A lot of otherwise competent people get scared when having to face a job interview. That makes sense: It's an uncommon situation in which people have to answer questions about themselves, with high stakes attached to the answers. And even people who are otherwise very good at talking can get tight-lipped when it comes to interviews; there's a lot riding on what they say, and many interviewers ask questions designed to trip people up.
But it's possible to put your nerves mostly aside. A job interview does not have to be scary if you do your work well beforehand.
Take every interview
Back in my days of looking for jobs, I went on every interview offered, even when the jobs seemed unappealing. Sometimes this led to pleasant surprises, when I actually decided I would at least consider the position. In other cases, low-stakes interviews for jobs I didn't want gave me added experience in interviewing.
Before going to a job interview, prepare a dossier about the company, the job, the person interviewing you, and anything else that might come up. Have some notes on how you would approach the job (being careful to not sound arrogant), and be ready to talk about situations that might arise.
Approach the interview the way an assistant coach goes after a head coaching job. In those cases, the coach is ready to lay out his or her philosophy, name some assistants he or she might hire, and discuss every tiny detail that might come up.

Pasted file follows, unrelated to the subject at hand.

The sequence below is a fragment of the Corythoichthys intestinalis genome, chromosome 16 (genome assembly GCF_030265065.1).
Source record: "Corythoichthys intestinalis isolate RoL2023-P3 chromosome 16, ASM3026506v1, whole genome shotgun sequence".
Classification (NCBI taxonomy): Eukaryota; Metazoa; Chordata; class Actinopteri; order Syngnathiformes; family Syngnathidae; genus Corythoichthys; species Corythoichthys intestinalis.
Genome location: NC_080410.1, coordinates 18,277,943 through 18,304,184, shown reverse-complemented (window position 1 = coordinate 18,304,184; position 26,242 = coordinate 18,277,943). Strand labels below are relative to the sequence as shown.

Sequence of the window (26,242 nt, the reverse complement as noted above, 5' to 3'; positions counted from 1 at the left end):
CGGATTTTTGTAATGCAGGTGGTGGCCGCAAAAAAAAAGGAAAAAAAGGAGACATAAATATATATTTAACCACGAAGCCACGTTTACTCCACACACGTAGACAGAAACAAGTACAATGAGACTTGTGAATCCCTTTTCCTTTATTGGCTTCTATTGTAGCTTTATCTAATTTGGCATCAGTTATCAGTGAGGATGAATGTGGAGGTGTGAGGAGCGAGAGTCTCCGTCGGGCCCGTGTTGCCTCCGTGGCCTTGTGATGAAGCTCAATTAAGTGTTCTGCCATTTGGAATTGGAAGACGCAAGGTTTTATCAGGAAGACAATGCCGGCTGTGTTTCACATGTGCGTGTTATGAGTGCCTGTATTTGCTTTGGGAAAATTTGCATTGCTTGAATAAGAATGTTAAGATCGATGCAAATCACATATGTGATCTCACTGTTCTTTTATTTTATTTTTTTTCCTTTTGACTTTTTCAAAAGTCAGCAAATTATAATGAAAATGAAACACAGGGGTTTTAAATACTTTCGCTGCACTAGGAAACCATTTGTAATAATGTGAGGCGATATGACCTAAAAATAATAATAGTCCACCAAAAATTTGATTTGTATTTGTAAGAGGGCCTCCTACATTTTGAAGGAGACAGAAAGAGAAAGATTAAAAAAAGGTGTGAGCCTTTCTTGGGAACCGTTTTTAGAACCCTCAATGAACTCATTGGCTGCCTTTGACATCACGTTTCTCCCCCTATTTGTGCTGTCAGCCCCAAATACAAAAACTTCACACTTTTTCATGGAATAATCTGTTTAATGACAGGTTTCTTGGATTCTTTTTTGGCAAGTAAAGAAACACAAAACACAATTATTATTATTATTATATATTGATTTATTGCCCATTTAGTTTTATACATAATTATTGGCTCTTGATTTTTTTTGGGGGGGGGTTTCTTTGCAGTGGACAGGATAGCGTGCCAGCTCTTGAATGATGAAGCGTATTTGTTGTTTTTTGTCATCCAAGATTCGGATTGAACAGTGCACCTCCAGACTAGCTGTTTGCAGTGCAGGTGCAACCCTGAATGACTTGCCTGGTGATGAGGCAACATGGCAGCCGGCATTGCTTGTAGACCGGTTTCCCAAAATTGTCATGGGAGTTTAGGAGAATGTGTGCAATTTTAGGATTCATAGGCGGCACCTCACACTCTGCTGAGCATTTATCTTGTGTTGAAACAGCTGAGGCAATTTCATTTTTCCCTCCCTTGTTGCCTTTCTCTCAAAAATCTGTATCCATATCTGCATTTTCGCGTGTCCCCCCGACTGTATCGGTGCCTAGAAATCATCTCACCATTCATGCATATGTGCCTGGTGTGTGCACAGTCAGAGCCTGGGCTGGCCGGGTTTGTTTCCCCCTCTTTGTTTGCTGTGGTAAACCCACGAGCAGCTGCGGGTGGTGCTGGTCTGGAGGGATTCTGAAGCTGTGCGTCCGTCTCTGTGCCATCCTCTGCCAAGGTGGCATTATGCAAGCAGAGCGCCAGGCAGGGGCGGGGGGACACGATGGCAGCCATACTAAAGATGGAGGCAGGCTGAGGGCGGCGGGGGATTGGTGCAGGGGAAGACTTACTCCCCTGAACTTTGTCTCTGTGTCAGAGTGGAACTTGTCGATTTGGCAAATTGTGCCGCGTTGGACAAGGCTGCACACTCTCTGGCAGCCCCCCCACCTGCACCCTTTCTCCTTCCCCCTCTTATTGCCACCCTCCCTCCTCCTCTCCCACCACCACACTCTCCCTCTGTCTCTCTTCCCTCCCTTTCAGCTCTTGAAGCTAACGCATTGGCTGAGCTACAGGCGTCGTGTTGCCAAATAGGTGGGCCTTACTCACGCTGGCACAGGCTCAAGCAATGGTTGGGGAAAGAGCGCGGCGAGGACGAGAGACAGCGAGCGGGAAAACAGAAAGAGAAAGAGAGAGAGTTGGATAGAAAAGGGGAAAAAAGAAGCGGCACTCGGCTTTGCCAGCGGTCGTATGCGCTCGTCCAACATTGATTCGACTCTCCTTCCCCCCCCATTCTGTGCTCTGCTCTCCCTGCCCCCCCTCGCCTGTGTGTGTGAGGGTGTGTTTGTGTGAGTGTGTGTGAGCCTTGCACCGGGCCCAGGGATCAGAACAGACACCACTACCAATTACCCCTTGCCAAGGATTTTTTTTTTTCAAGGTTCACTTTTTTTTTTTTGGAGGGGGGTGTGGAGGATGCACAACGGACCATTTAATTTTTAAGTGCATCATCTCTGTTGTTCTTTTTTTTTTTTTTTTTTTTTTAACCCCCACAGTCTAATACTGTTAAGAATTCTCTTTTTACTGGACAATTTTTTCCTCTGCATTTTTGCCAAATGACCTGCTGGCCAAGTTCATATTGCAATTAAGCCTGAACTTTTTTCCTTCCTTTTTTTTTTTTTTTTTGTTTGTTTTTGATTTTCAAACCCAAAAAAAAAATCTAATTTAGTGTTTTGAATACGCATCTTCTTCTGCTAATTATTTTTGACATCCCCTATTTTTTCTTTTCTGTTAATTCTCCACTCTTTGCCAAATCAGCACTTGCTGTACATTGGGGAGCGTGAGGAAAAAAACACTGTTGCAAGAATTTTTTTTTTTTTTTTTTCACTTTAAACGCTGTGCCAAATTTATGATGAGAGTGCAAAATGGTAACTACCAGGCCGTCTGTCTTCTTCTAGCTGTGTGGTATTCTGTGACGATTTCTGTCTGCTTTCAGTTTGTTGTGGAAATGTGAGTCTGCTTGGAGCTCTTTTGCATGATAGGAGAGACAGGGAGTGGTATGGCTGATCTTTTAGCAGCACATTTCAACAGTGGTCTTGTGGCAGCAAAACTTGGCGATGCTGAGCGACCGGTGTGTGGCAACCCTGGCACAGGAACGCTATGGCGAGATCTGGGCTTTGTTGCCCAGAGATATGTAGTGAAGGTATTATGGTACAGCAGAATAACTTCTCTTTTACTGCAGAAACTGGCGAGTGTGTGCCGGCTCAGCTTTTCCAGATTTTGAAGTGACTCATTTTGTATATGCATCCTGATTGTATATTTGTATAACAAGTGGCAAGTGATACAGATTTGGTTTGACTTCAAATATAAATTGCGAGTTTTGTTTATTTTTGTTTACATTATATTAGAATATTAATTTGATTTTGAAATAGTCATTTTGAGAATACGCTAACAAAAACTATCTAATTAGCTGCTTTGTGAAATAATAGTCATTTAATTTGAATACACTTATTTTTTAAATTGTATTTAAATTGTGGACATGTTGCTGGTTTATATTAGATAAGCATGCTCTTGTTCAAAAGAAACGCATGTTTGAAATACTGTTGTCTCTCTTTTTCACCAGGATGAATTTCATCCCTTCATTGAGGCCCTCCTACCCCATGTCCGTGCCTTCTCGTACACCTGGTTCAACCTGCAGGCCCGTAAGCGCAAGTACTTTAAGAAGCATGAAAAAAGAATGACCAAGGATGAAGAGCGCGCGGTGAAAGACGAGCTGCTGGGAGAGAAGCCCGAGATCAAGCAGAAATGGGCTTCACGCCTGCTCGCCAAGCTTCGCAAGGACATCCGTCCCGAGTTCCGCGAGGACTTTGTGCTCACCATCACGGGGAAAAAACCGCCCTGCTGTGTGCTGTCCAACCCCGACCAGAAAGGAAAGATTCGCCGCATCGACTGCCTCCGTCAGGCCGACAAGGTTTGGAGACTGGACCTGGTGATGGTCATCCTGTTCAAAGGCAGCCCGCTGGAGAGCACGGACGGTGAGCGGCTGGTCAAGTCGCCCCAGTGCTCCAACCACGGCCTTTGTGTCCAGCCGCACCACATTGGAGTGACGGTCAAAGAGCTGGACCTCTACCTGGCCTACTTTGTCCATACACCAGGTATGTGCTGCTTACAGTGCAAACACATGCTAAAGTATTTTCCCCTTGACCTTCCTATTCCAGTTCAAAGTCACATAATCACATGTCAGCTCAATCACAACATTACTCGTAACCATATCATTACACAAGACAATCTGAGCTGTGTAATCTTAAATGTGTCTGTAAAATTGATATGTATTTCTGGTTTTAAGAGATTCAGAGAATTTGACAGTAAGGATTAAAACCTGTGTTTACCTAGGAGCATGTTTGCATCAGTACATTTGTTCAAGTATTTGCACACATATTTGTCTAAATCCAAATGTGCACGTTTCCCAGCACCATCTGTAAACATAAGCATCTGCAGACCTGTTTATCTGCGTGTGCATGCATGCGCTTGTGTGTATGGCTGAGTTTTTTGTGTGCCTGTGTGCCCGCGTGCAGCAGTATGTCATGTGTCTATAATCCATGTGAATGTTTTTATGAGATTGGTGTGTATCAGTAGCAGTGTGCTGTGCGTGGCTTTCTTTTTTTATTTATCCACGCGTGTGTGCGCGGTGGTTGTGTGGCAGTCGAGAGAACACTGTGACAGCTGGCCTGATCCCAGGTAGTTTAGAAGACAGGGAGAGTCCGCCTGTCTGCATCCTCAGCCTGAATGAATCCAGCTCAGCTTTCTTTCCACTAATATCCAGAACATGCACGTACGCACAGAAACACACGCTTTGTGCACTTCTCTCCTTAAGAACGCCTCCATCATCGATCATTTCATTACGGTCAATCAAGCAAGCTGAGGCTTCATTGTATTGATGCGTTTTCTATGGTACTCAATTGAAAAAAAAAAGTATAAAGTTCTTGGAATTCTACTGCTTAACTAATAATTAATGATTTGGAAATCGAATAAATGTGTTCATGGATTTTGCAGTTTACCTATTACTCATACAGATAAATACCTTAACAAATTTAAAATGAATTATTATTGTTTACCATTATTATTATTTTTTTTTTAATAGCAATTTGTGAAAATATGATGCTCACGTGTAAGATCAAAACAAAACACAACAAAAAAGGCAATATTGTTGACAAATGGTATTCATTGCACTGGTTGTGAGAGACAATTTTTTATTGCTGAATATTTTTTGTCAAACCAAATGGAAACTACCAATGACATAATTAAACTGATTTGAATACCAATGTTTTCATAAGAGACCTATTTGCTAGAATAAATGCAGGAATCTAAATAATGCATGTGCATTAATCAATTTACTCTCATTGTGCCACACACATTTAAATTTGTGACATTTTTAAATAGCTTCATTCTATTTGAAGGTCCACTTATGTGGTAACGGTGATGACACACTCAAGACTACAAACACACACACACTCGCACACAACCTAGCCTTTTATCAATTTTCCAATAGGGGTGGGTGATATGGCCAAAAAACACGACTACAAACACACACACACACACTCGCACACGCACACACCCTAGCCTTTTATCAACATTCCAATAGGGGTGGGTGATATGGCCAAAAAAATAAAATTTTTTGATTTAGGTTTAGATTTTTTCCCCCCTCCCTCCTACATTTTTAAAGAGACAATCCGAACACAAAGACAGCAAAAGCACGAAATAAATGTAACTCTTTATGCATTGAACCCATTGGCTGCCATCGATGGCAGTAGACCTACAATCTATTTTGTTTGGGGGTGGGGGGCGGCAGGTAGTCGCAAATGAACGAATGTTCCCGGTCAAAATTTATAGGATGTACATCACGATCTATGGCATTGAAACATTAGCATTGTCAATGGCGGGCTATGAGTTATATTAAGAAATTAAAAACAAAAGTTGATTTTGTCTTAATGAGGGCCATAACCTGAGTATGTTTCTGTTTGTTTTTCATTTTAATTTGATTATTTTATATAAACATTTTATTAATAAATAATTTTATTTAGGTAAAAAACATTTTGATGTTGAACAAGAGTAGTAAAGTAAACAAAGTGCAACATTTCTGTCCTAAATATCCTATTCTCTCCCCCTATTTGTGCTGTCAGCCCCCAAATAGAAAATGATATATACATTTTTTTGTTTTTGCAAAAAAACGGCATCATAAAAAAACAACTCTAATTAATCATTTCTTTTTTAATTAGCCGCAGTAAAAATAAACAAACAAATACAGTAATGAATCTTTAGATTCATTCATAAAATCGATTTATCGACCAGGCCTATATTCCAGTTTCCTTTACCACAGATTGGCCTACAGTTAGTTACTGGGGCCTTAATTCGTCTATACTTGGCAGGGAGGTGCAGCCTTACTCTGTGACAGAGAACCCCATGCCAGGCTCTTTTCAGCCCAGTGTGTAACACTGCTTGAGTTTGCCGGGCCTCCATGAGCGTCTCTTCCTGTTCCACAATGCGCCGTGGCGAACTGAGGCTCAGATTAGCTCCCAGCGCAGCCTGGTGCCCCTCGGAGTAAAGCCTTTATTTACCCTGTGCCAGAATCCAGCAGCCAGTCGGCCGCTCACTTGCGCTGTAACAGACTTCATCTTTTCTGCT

You may never be asked for any of these things, but having them ready will prepare you for any question. It's better to go in overprepared than to be surprised.
Do your research
For bigger companies, there is often information online about the interview process. Sometimes this just lets you know what to expect; in other cases, actual questions will be shared.
Do the research, but don't put all your faith in having the answers before the test. Remember that things can change.
Grow a modest ego
A job interview is an opportunity to sell yourself. That's a challenge for people who are better at deflecting or directing praise to others.
Be prepared to both tout and explain your accomplishments. Saying that you raised sales by 10% is one thing, but telling the story of how you did it is more valuable. Don't brag; be analytical, while also taking pride in your accomplishments.
Relax and breathe
When going to a job interview, be confident that you are the right person. And remember that the company has to sell you on the job as well.
That may not be true -- you may desperately need or want the job -- but don't let it show. Confidence and preparation can cover shyness or other faults. If you've put the work in, that will be remembered more than the fact that you paused a little too long when asked a question, or that you spoke a little fast in response to another.
Remember that the person or people on the other side of the table have most likely sat where you sat. Show them who you are, and that you take the process seriously. If you do that, then everything else should fall into place.